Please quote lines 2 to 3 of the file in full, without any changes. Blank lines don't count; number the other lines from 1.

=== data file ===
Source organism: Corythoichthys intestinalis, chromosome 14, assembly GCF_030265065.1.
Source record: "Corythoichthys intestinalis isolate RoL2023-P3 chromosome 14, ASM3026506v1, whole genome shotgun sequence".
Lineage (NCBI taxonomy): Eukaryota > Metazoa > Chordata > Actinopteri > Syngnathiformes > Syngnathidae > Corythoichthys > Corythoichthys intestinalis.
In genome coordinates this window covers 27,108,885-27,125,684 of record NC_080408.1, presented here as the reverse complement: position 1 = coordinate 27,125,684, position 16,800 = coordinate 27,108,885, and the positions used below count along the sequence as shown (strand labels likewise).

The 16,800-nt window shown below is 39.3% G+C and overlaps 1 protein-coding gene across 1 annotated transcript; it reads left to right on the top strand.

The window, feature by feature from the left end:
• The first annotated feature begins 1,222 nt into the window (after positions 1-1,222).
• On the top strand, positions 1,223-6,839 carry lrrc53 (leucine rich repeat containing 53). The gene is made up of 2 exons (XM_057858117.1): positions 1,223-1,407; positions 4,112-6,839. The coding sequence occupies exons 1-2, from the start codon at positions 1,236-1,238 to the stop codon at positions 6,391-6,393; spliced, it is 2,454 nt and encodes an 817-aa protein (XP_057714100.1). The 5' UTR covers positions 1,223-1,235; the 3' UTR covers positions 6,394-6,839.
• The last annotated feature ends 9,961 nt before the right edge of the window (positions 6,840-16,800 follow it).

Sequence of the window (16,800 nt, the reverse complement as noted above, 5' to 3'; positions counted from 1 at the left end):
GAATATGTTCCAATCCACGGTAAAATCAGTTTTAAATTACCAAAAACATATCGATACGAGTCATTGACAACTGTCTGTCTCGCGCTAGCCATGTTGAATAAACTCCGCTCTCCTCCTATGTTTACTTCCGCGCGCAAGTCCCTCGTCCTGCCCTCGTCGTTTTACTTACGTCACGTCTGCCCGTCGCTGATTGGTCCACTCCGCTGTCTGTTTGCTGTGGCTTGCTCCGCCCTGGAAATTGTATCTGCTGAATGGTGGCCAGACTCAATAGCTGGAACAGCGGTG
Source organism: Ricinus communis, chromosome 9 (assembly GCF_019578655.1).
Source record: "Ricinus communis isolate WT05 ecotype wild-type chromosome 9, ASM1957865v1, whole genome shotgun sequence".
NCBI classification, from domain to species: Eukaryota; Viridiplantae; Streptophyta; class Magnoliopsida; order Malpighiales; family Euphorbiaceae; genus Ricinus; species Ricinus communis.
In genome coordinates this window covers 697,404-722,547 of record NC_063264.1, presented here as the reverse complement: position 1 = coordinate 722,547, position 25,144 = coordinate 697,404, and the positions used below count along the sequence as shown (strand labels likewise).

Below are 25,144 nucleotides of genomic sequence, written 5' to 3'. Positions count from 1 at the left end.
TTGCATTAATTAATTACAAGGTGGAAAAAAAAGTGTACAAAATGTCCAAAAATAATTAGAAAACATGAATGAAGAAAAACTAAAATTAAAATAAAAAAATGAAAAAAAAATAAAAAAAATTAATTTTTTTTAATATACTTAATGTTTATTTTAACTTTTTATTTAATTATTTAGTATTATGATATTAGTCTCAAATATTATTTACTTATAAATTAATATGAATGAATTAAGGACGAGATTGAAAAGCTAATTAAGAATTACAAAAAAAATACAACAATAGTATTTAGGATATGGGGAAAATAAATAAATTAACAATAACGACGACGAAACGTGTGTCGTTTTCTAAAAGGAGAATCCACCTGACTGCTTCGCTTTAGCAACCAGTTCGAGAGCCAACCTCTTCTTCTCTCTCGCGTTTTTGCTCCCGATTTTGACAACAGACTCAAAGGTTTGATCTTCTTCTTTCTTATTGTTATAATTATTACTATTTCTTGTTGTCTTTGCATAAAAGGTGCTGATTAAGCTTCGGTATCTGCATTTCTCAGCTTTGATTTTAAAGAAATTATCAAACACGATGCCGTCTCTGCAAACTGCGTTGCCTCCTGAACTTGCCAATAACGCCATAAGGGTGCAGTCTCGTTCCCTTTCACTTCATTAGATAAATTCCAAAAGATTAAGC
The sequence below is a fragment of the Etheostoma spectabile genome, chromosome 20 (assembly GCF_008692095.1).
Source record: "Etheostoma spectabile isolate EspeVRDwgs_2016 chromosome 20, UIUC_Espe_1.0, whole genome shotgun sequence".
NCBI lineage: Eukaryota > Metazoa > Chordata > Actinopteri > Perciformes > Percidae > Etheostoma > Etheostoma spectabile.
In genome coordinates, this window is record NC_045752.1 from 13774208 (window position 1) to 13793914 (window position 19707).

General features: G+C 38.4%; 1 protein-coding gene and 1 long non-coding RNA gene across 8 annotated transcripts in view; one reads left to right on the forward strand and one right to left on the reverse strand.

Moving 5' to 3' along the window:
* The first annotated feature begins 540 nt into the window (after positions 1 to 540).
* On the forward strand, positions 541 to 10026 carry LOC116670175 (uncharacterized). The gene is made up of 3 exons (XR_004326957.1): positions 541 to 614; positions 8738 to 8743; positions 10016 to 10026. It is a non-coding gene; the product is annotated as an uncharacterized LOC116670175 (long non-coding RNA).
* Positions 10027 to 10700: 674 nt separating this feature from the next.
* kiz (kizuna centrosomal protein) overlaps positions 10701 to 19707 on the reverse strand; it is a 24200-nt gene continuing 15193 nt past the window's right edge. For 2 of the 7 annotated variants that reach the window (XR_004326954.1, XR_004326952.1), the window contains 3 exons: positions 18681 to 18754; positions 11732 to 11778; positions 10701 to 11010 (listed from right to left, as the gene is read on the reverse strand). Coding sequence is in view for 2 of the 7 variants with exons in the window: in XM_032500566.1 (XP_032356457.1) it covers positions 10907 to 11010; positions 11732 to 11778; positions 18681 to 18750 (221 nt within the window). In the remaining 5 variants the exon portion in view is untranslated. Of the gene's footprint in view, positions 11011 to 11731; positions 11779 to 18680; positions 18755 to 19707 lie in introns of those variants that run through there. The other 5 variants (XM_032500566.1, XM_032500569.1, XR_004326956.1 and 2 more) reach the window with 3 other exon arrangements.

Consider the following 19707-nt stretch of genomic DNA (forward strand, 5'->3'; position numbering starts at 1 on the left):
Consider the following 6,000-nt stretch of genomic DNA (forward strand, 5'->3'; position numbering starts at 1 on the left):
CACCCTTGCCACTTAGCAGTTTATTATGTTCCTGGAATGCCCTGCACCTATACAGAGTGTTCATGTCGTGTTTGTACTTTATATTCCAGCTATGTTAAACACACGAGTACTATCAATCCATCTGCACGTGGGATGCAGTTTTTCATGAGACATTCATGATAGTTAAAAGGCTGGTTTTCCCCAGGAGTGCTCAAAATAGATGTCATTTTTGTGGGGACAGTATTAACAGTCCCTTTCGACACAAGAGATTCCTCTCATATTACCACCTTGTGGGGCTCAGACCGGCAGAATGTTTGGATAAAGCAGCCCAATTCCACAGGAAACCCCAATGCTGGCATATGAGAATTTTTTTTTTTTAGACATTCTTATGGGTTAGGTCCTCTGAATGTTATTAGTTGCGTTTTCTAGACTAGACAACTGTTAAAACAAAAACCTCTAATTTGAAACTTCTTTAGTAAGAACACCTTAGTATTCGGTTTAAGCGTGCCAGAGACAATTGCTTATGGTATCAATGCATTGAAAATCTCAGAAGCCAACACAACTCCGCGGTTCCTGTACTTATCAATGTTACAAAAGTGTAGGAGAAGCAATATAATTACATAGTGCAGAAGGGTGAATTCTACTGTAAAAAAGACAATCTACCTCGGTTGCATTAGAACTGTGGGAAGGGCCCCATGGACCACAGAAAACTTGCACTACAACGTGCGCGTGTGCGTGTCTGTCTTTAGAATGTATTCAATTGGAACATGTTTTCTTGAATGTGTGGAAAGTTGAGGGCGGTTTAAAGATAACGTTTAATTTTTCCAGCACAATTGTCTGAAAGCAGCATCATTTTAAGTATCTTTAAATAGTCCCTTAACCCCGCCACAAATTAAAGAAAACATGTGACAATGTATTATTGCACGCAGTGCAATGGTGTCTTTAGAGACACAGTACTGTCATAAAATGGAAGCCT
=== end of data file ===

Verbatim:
Source record: "Corythoichthys intestinalis isolate RoL2023-P3 chromosome 14, ASM3026506v1, whole genome shotgun sequence".
Lineage (NCBI taxonomy): Eukaryota > Metazoa > Chordata > Actinopteri > Syngnathiformes > Syngnathidae > Corythoichthys > Corythoichthys intestinalis.